The witty Jimmy Kimmel Live! makes it a three-way competition at bedtime
After 10 years in the post-midnight spot-a talk show wilderness where coyotes prowl the perimeter-ABC's Jimmy Kimmel Live! has deservedly moved to 11:35 p.m. ET/PT, lining up against David Letterman's Late Show on CBS and Jay Leno's Tonight Show on NBC. Looking like an uncommonly shrewd penguin, the 45-year-old Kimmel is cooler (and younger) than his rivals, more slyly alert for punch lines-in that regard, at least, he's closer than anyone to the revered Johnny Carson. He isn't bringing much that's radically new to the game: A highly touted hour in which he was bound and gagged while Matt Damon took over-the culmination of their long-running "feud"-was mostly awful, one of those occasions when stars (including guests like Nicole Kidman) pretend to be hilarious good sports but reveal they have little flair for comedy. Ungagged, Kimmel is very funny. Out of all the gags about the unearthed bones of Richard III, his was my favorite: Offering to show us a forensic re-creation of the king's head, he cut to a clay bust of Lionel Ritchie from the famously kitschy "Hello" video. Kimmel won't have to say goodbye for a long time.
CBS, Fridays, 9 p.m. ET/PT |
Downton Abbey enthusiasts may recognize Theo James, the star of this so-so cop series, as Kemal Pamuk, the playboy whose heart sputtered out while making love to Lady Mary. Minus the long hair, he looks like Rupert Everett in James Franco's body. Which is not a complaint. The problem is the show's concept: James plays New York City's youngest-ever police commissioner, and Boy (which airs Feb. 26 and March 5 before switching to Fridays) flashes back seven years to explain how ambition and cunning propelled him to the top. Beyond the pilot, though, it appears to be a blandly generic precinct drama, with James on a near-equal footing with his colleagues. It's Law & Order: Time-Travel Unit.
COMMENTS? WRITE TO TOM: firstname.lastname@example.org
THE ACADEMY AWARDS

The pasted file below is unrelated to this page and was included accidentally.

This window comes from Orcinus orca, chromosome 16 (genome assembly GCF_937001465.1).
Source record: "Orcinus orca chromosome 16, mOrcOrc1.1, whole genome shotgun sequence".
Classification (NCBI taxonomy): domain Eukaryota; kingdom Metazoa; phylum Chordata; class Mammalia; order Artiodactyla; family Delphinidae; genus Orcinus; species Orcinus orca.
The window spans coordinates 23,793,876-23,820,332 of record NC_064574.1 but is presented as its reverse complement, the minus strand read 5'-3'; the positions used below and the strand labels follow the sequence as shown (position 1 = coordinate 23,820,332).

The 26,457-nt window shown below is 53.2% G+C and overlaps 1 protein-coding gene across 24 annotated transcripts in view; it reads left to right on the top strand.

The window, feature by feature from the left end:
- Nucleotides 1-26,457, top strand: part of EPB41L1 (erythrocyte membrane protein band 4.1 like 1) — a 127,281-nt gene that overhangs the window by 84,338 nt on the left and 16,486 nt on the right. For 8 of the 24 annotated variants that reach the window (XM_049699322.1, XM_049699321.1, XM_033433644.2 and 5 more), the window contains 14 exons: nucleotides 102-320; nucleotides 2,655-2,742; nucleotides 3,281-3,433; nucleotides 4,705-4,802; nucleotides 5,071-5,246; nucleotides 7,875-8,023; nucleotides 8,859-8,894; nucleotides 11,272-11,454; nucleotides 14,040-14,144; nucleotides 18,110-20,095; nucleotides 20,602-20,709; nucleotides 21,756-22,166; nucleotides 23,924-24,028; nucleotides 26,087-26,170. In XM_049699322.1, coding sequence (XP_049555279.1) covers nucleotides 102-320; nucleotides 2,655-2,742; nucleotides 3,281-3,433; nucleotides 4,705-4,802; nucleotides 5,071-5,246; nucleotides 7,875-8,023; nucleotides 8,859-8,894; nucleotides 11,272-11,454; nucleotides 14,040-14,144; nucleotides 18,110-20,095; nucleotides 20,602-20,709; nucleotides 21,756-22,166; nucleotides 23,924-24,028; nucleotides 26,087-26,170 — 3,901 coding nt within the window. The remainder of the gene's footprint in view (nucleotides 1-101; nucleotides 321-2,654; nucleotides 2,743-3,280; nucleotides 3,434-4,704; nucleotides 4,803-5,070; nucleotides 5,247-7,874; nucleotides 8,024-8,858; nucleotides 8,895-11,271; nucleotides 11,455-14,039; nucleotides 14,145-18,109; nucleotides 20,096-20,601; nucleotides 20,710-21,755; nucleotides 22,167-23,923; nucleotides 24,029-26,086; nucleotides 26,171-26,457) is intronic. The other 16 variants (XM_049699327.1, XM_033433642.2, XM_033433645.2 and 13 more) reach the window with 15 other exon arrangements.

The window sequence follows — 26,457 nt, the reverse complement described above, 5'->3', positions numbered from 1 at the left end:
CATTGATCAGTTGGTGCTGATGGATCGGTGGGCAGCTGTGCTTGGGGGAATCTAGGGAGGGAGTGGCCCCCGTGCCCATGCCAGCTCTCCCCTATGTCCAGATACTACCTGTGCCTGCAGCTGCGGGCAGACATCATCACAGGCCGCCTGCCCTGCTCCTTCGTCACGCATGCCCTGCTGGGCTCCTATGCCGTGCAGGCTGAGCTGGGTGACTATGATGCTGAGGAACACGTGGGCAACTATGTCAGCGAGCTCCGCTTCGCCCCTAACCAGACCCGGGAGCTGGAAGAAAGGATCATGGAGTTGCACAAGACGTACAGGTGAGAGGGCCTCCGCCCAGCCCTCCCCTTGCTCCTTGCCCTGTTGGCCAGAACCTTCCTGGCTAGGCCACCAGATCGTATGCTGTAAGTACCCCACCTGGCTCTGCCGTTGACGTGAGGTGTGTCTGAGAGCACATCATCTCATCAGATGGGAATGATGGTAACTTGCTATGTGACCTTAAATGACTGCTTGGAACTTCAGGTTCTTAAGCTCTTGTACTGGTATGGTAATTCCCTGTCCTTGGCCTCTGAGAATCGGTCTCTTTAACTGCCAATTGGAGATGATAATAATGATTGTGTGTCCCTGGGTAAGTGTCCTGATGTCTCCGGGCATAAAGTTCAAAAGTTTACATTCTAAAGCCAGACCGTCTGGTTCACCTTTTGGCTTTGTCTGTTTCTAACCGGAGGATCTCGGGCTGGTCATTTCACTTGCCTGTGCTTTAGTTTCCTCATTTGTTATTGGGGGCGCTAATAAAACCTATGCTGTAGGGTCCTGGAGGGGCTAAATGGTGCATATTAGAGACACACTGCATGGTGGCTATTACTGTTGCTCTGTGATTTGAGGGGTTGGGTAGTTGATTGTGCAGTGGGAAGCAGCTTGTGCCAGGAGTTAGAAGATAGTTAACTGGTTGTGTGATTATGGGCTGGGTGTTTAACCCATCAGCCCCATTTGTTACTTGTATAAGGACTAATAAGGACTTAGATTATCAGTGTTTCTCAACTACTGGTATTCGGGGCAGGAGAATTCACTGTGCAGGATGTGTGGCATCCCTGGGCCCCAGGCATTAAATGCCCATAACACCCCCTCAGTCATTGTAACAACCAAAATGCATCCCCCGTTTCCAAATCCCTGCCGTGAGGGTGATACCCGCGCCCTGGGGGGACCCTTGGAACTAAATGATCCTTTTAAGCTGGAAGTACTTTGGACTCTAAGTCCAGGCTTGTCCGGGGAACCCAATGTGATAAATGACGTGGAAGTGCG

Seth MacFarlane, the man behind FOX's Family Guy and the hit movie Ted, is the unusual choice to host this year. Also, Adele is singing! ABC, Feb. 24.
Docu-reality show about cops in Beantown. Nothin' fancy, and that's fine. Donnie Wahlberg narrates. TNT, Feb. 27.
MAKERS: WOMEN WHO MAKE AMERICA
Hillary Clinton is among the power players interviewed for this social history. Meryl Streep narrates. PBS, Feb. 26, check local listings.
The bayou hit Duck Dynasty (A&E, Wednesdays) moves at a contented, full-bellied pace. You expect to see moss festooning the men's ZZ Top beards as they go to work for the Robertson family's Duck Commander company. They make and sell duck calls, eat boudin sausage, gently tease each other and comb their fingers through their beards. If the show is as lazy as a lizard on a hot rock, that's also its charm.
THIS IS THE SHOW'S FINAL SEASON. WHAT WAS THE LAST DAY ON-SET LIKE?
I cried. It's hard to say goodbye to the job that changed everything about me. I gave a speech thanking everyone for having faith in me. I was chosen to carry the legacy of Andy Whitfield [the original Spartacus, who died in 2011], and it's been an honor.
HOW HAS THE ROLE CHANGED YOU?
I was a dork who played video games all the time, and now I have no problem tearing myself away to train at the gym. I also got engaged to my girlfriend [singer Erin Hasan].
CONGRATS! HOW DID YOU PROPOSE?
I found the girl of my dreams. I designed the ring and proposed at Disney World. She loves Disney princesses, so I got her a dress and dressed up as Prince Charming. The wedding is going to happen early next year.
YOUR MOM IS LEA THOMPSON. HOW WAS GUEST-STARRING ON HER SHOW?
Fun! I stole her parking space and was a love interest for her TV son, which was kind of incestuous in a way.
WERE YOUR PARENTS SUPPORTIVE OF YOUR ACTING?
They were reluctant when I was younger because they know what it can be like for kids when they don't have a normal childhood. Which I did.
AND HOW DO YOU DEFINE 'NORMAL'?
[Laughs] I live on Noah's Ark. We call it Deutchland. We have dogs, horses, cats, birds, chickens ... we're a self-sustaining commune just in case there's a revolution!